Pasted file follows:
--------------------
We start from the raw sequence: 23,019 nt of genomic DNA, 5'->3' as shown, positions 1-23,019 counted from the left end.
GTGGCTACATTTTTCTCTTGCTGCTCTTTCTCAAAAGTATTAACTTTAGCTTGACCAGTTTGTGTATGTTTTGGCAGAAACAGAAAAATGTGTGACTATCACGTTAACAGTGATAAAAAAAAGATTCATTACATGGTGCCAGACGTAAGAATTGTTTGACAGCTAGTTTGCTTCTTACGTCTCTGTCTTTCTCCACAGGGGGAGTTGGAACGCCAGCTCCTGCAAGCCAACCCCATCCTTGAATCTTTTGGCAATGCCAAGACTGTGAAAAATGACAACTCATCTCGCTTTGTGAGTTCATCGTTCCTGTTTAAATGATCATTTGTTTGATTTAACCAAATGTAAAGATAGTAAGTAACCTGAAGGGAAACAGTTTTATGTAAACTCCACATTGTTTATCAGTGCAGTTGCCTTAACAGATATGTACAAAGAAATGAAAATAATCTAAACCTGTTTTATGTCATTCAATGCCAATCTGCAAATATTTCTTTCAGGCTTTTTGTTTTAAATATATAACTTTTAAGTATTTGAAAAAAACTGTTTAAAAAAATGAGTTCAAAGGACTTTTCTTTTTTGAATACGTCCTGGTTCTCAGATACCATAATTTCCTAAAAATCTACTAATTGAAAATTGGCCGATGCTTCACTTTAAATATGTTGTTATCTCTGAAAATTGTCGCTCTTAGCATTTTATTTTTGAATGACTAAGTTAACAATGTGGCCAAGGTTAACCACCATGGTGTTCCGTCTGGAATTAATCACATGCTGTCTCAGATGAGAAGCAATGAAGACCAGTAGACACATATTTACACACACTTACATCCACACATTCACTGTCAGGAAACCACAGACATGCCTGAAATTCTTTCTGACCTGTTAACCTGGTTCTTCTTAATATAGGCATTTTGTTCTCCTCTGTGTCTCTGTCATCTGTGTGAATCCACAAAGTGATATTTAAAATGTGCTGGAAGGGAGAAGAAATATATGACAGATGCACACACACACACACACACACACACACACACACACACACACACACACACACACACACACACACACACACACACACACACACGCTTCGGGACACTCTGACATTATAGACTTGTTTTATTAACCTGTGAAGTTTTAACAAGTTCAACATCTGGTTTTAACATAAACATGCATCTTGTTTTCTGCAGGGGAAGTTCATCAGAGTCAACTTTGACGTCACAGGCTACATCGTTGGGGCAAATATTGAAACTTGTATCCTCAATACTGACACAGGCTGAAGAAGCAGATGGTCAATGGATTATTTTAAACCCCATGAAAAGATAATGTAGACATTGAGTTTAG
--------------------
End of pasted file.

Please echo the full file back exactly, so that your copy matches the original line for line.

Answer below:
We start from the raw sequence: 23,019 nt of genomic DNA, 5'->3' as shown, positions 1-23,019 counted from the left end.
GTGGCTACATTTTTCTCTTGCTGCTCTTTCTCAAAAGTATTAACTTTAGCTTGACCAGTTTGTGTATGTTTTGGCAGAAACAGAAAAATGTGTGACTATCACGTTAACAGTGATAAAAAAAAGATTCATTACATGGTGCCAGACGTAAGAATTGTTTGACAGCTAGTTTGCTTCTTACGTCTCTGTCTTTCTCCACAGGGGGAGTTGGAACGCCAGCTCCTGCAAGCCAACCCCATCCTTGAATCTTTTGGCAATGCCAAGACTGTGAAAAATGACAACTCATCTCGCTTTGTGAGTTCATCGTTCCTGTTTAAATGATCATTTGTTTGATTTAACCAAATGTAAAGATAGTAAGTAACCTGAAGGGAAACAGTTTTATGTAAACTCCACATTGTTTATCAGTGCAGTTGCCTTAACAGATATGTACAAAGAAATGAAAATAATCTAAACCTGTTTTATGTCATTCAATGCCAATCTGCAAATATTTCTTTCAGGCTTTTTGTTTTAAATATATAACTTTTAAGTATTTGAAAAAAACTGTTTAAAAAAATGAGTTCAAAGGACTTTTCTTTTTTGAATACGTCCTGGTTCTCAGATACCATAATTTCCTAAAAATCTACTAATTGAAAATTGGCCGATGCTTCACTTTAAATATGTTGTTATCTCTGAAAATTGTCGCTCTTAGCATTTTATTTTTGAATGACTAAGTTAACAATGTGGCCAAGGTTAACCACCATGGTGTTCCGTCTGGAATTAATCACATGCTGTCTCAGATGAGAAGCAATGAAGACCAGTAGACACATATTTACACACACTTACATCCACACATTCACTGTCAGGAAACCACAGACATGCCTGAAATTCTTTCTGACCTGTTAACCTGGTTCTTCTTAATATAGGCATTTTGTTCTCCTCTGTGTCTCTGTCATCTGTGTGAATCCACAAAGTGATATTTAAAATGTGCTGGAAGGGAGAAGAAATATATGACAGATGCACACACACACACACACACACACACACACACACACACACACACACACACACACACACACACACACACACACACACACACACGCTTCGGGACACTCTGACATTATAGACTTGTTTTATTAACCTGTGAAGTTTTAACAAGTTCAACATCTGGTTTTAACATAAACATGCATCTTGTTTTCTGCAGGGGAAGTTCATCAGAGTCAACTTTGACGTCACAGGCTACATCGTTGGGGCAAATATTGAAACTTGTATCCTCAATACTGACACAGGCTGAAGAAGCAGATGGTCAATGGATTATTTTAAACCCCATGAAAAGATAATGTAGACATTGAGTTTAG